For underwater videography, Canon fell short of it's competitors by offering cropped 4K video in the EOS R. The EOS R6 goes above-and-beyond at addressing these concerns with 4K video up to 60 fps using an acceptabl 16:9 crop (1.07X). It should still be more than enough for most professional underwater videographers - especially compared to competitors like the Nikon Z6.  

canon eos r6

Canon EOS R6 Specifications

Key Canon EOS R6 Specs

  • 20.1 Megapixel Full-Frame CMOS Sensor and Digic X processor
  • Canon's first 5 axis In-Body Image-Stabilization (IBIS) which works in conjunction with optical IS RF and EF lenses. Up to 8 stops of correction
  • Improved Dual Pixel II Autofocus
  • ISO 100-102400
  • 100% of the sensor has AF coverage!
  • Animal eye AF detection (for birds, cats, and dogs) - we'll see if it works for fish!
  • 12fps burst shooting with mechanical shutter
  • 20 fps burst shooting with silent (electronic shutter)
  • Dual card slots - 2x SD UHS-II
  • 8K video @ 30p, 10- bit 4:2:2 - using the full width of the sensor!
  • Internal C-Log recording
  • 4K video up to 60 fps, 10-bit 4:2:2 (16:9, 1.07X crop)
  • 3.69 million dot EVF
  • Dimensions: 138.4 mm X 97.5mm X 88.4 mm
  • Weight: 680grams (including battery)




Canon EOS R5 Key Features

Body and Build


The Canon EOS R6 is built similarly to the EOS R and EOS R5. Even though it's a mirrorless camera, it's only a tad bit smaller than its DSLR counterparts. In most cases, due to the size of RF and EF glass, we think underwater housing manufacturers will need to use their DSLR port systems. Therefore, we anticipate the full EOS R6 underwater system to be about the same size as a DSLR system, despite the added size benefits of mirrorless cameras. We expect the EOS R6 to need a seperate housing from the R5 and EOS R, despite there only being a 3 mm difference between the width of the R6 and R5. The R6 is slightly lighter than the R5.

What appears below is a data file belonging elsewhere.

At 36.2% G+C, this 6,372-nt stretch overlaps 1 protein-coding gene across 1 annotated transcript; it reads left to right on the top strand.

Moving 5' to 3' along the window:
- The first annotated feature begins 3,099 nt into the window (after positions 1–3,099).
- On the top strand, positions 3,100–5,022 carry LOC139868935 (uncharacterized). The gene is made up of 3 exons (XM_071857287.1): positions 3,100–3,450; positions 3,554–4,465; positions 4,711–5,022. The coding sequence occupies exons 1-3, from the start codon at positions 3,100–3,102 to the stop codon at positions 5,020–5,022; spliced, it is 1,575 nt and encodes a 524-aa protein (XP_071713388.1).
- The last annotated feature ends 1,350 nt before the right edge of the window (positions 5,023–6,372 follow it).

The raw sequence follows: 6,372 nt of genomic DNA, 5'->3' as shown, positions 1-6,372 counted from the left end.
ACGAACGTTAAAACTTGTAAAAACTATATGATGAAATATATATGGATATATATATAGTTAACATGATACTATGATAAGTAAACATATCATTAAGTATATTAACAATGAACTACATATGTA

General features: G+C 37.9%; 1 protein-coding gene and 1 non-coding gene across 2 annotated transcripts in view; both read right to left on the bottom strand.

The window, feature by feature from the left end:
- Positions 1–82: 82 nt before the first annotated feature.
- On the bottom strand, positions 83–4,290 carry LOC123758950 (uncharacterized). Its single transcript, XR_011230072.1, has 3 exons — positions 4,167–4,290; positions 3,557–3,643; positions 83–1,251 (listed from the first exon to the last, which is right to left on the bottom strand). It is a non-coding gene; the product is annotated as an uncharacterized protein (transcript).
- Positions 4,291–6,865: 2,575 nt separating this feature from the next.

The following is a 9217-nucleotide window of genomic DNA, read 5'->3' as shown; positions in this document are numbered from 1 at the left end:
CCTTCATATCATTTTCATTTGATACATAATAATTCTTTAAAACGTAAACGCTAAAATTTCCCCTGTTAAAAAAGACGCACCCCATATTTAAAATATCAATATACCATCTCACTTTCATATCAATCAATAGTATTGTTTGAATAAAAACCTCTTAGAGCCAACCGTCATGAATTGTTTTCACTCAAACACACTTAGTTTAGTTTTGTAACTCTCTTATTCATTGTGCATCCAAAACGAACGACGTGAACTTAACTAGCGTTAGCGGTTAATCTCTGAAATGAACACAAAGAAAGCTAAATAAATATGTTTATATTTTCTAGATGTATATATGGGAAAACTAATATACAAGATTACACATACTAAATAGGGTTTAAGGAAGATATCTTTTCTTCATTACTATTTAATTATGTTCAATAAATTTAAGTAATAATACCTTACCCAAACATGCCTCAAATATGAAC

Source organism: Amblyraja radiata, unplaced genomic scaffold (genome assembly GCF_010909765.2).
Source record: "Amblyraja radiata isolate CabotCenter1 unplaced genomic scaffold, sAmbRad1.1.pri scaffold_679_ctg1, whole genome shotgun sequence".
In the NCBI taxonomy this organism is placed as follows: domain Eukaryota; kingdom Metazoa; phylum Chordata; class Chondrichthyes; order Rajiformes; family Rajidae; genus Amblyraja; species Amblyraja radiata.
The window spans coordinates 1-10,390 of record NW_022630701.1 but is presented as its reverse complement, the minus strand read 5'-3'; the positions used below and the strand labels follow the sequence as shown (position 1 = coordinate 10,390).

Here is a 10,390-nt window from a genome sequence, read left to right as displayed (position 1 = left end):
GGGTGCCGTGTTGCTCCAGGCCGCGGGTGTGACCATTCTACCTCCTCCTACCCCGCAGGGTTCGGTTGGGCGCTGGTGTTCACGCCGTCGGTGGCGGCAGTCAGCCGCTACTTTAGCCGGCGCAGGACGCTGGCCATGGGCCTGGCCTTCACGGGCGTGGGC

The button placement on the camera is very natural. Canon users should be able to easily adapt to the system and the ergonomics of the EOS R6 are splendid. It just might be the best in its class of mirrorless camera across all brands. Canon discontinued the use of the touch bar that many found annoying on the original EOS R. They replaced it with a classic joystick control and added a wheel to the D-pad. We think these button improvements will make it an even more compelling camera from the standpoint of useability - clearly surpassing the Sony A7R IV and even the Nikon Z7


Overheating Concerns


Almost immediatley following the release of the R5 and R6, concerns about overheating when shooting high resolution video surfaced. For the sake of size, the EOS R6 body does not have a built in cooling system. Therefor, when shooting 4K @ 60p there is a 30 minute time limit at room temperature before the camera overheats. This isn't quite as limiting as the R5 in 8K, but it is a cause for concern for many underwater videographers. At 4K @ 30p the camera can record for 40 minutes. Coldwater divers might be able to get longer run times out of the camera before needing to take a break from recording, but warm water divers could suffer shorter times. Either way, we recommend adding dessicant packets to your system to minimize fogging. 


Image Quality and Processing